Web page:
RBOCs release FTTP RFP

20 June 2003 Atlanta Lightwave -- The much-anticipated RFP from BellSouth, SBC, and Verizon for fiber-to-the-premises (FTTP) equipment was released yesterday. While details of the joint requirements were not available as of this afternoon, it is expected that the RBOCs would closely follow the ITU's Recommendation G.983. Meanwhile, confidence began to build that the three carriers are serious about following the procurement process with deployment.

Jun 20th, 2003

20 June 2003 Atlanta Lightwave -- The much-anticipated RFP from BellSouth, SBC, and Verizon for fiber-to-the-premises (FTTP) equipment was released yesterday. While details of the joint requirements were not available as of this afternoon, it is expected that the RBOCs would closely follow the ITU's Recommendation G.983. Meanwhile, confidence began to build that the three carriers are serious about following the procurement process with deployment.

Brent Fowler, manager, media relations at BellSouth, confirmed this afternoon the release of the RFP. In an interview conducted June 11, Peter Hill, vice president of technology planning and deployment at BellSouth, said he expected that vendor response would be completed by the end of July.

However, some back-and-forth between the carriers and the vendor community might result in changes in requirements. "That's fairly standard in an RFP process," Hill said. "You get information from the vendor community and the industry, and sometimes things that you learn can cause you to look at different ways of doing things."

Nevertheless, Hill expects the three RBOCs will whittle responses down to a short list of companies for further evaluation over the following month. This evaluation may include some testing of hardware, but Hill said he did not believe field trials would be part of the process. He predicted that the evaluation process would be completed in the September timeframe, after which each carrier would negotiate contracts.

Hill declined to predict how many vendors would be eligible to receive such contracts. "We haven't finalized that yet. Obviously, we have to see what comes back from the RFP," he explained. "So there could be, you know, one vendor who's head and shoulders above the other vendors; there could be two equally qualified vendors. We can't really predict that at this juncture."

As a point of reference, when the RBOCs joined to develop common DSL requirements in 1996, Alcatel was named the primary vendor, with Ericsson and Westell cited as secondary sources.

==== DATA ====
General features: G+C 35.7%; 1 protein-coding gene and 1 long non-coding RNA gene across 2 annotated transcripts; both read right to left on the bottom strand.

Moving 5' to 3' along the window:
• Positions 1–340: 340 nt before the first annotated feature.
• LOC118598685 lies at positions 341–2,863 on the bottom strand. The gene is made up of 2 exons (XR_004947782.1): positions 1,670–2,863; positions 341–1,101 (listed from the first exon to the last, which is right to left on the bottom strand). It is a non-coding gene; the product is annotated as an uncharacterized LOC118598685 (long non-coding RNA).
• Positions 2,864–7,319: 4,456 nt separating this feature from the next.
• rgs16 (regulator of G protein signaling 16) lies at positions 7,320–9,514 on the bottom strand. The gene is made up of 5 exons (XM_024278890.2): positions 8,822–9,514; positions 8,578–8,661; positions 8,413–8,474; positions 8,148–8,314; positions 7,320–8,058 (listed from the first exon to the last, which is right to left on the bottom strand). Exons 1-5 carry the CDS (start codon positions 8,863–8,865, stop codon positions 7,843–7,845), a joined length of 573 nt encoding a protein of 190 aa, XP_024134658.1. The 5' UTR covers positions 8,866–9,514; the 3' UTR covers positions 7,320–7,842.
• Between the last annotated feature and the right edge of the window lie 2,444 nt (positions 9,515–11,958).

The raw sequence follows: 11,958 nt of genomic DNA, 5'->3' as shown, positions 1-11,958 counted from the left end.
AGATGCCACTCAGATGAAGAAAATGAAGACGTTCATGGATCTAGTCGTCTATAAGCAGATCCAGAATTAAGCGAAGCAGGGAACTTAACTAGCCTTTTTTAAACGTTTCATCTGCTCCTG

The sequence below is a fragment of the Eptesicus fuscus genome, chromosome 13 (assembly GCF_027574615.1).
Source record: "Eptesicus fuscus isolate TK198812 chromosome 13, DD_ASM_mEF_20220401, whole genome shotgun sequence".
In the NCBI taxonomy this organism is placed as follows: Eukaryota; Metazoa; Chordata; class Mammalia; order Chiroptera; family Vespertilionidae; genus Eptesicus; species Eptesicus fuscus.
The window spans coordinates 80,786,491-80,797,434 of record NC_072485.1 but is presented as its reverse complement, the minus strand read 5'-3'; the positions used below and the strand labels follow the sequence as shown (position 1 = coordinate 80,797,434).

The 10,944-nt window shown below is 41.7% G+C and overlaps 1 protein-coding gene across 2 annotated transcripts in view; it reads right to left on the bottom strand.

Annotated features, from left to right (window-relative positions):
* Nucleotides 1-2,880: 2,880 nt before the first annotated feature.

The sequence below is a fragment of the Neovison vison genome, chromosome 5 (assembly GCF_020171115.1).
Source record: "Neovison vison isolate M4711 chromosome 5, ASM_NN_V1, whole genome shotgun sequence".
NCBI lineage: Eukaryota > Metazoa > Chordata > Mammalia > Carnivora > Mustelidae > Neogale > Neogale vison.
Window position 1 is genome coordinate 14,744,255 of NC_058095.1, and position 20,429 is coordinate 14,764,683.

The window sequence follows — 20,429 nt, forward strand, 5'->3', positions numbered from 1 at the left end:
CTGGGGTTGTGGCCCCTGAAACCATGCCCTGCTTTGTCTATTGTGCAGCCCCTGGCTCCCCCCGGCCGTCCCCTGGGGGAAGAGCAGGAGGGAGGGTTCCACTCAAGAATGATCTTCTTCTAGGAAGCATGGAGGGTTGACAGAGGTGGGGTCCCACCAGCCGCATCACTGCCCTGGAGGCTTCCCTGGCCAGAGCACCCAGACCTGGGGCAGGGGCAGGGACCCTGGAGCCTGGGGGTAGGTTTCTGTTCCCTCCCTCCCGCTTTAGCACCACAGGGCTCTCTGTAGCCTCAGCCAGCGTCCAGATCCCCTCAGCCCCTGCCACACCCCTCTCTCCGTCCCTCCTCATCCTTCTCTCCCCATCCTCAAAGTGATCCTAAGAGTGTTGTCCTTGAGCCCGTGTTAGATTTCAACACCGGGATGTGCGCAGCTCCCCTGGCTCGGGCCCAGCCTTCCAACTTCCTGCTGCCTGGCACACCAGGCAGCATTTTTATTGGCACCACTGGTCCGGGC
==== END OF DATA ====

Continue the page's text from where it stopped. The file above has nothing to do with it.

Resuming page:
Hill also predicted the RFP would call for equipment conforming to G.983, which closely follows the Full Service Access Network (FSAN) passive optical network initiative of which the RBOCs were a part. This calls for an ATM-based passive optical network that supports 622 Mbits/sec downstream and 155 Mbits/sec upstream. The architecture supports voice, data, and video -- the last on a separate, downstream-only wavelength.

Hill also said that GR-909 point-to-point support might be explored.

Meanwhile, Hill dismissed the notion that the RFP release was timed to influence the FCC's finalization of its Triennial Review. "Originally, the thinking was that the Triennial Review would already be out. So the timing was not related," he said. "We began this work early this year, well before we knew the relative timing of that. Originally, the FCC's order was anticipated in May, I believe."

Meanwhile, Merrill Lynch released a report this morning based on a conversation with Matt Desch, CEO of Telcordia Technologies, in which Desch expressed confidence that the RBOCs were sincere in their FTTP interest and "are not just posturing for the FCC," in the words of the report. Merrill Lynch says that Desch expects deployments to "start small" next year.

However, Hill cautioned that a change in the FCC's expected position on whether the RBOCs would have to share their FTTP infrastructure could significantly dampen enthusiasm for the new initiative. "There's always that potential. We're going to have to see the actual written order and understand what it means. Does the written order meet the intent as expressed in the press release of the announcement of the order?" he asked rhetorically. "We understand the order is about 800 pages. A lot of things could happen in those 800 pages."

-- S. Hardy

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